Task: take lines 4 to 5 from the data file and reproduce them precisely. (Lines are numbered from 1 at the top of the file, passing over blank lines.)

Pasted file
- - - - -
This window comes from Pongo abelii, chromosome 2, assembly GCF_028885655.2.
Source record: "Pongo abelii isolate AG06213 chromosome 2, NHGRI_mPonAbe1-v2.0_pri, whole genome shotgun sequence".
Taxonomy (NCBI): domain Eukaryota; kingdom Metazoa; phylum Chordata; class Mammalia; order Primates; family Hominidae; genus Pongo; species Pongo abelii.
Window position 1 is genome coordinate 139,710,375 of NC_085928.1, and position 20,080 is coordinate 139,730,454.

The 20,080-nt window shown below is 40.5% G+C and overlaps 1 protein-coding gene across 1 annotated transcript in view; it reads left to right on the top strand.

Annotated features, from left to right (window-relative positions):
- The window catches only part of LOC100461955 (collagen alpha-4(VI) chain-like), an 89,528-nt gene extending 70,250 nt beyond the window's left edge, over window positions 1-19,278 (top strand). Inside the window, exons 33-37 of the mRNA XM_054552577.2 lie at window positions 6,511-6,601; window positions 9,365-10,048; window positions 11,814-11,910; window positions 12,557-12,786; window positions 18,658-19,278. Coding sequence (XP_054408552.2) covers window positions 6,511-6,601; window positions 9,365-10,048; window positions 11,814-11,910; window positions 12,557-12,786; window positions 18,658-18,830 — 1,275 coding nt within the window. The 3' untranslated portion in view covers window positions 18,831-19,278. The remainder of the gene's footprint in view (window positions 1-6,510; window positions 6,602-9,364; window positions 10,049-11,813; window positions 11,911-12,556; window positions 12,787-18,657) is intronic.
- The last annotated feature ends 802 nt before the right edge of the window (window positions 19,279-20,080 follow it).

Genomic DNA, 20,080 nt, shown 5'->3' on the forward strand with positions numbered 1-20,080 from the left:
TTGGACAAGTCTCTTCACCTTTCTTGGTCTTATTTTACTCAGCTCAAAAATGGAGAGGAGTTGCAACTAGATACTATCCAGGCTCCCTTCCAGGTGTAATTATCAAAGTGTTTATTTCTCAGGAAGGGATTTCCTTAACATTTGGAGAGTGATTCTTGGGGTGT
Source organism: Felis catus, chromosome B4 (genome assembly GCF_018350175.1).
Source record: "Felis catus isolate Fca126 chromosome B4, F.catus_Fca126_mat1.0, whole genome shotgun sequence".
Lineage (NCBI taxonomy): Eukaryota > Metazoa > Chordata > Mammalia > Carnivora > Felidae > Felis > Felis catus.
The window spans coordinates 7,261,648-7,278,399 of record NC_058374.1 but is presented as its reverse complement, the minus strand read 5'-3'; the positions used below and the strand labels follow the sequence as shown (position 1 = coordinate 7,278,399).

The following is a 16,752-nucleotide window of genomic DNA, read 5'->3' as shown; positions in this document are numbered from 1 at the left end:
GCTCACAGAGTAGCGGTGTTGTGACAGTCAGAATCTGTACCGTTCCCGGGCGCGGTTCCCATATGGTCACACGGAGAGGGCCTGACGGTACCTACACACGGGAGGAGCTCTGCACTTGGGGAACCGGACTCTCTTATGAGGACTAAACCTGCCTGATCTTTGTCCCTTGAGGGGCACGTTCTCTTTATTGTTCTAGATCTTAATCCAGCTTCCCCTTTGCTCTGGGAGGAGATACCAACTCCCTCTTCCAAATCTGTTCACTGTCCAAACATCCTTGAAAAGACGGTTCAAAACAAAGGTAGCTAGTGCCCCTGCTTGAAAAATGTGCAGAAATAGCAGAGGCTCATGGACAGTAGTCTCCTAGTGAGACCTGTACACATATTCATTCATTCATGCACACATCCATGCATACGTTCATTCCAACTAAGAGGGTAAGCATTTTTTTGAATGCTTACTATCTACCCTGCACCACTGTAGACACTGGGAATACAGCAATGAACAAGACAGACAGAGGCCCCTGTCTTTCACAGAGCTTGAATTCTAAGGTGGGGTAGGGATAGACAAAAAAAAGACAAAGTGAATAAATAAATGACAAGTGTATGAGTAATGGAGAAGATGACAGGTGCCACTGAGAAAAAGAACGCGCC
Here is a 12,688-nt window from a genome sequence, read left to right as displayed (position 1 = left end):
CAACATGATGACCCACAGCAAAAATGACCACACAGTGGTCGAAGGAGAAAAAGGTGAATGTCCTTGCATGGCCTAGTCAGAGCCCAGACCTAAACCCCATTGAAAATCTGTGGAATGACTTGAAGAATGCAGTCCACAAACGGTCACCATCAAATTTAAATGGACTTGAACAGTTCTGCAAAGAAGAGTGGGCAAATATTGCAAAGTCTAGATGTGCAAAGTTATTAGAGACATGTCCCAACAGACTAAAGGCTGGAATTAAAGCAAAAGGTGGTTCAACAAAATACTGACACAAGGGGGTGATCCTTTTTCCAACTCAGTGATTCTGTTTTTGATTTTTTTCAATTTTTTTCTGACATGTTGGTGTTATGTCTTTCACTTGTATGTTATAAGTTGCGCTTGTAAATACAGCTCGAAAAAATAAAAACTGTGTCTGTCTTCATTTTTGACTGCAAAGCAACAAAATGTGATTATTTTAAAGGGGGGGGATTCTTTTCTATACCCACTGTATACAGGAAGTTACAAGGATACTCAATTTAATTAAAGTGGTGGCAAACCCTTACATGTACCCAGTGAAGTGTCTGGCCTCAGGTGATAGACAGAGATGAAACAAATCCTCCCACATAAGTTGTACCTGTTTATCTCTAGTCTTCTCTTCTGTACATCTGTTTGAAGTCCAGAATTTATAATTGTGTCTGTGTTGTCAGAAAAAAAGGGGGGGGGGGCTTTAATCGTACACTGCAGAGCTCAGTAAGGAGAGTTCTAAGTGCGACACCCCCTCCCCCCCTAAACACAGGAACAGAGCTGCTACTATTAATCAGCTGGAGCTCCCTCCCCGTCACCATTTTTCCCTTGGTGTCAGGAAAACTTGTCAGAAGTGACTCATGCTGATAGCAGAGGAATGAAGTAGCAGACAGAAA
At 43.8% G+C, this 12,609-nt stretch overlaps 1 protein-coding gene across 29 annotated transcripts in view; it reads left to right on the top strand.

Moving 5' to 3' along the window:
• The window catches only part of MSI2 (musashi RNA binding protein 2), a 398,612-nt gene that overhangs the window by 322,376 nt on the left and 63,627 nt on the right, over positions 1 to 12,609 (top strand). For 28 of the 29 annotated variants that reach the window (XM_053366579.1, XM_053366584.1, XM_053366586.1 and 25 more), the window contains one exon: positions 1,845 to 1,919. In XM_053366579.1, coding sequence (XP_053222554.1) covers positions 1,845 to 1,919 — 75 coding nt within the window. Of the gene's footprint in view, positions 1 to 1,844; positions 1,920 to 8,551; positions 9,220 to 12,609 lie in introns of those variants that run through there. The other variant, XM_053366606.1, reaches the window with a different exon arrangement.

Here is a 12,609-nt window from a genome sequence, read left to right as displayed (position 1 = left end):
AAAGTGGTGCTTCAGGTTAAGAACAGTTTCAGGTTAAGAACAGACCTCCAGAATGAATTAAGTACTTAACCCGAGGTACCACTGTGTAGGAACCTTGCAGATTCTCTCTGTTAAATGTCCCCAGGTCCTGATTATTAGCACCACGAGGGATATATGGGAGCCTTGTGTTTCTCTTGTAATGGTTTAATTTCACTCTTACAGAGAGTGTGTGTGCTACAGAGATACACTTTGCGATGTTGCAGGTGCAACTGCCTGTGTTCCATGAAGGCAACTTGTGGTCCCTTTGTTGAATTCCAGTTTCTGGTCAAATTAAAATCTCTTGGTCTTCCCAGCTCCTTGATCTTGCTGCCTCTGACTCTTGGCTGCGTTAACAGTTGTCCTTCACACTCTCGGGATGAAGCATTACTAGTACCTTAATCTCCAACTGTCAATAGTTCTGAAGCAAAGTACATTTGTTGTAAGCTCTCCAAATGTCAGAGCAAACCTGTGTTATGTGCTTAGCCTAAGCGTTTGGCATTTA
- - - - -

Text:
Window position 1 is genome coordinate 139,710,375 of NC_085928.1, and position 20,080 is coordinate 139,730,454.

The 20,080-nt window shown below is 40.5% G+C and overlaps 1 protein-coding gene across 1 annotated transcript in view; it reads left to right on the top strand.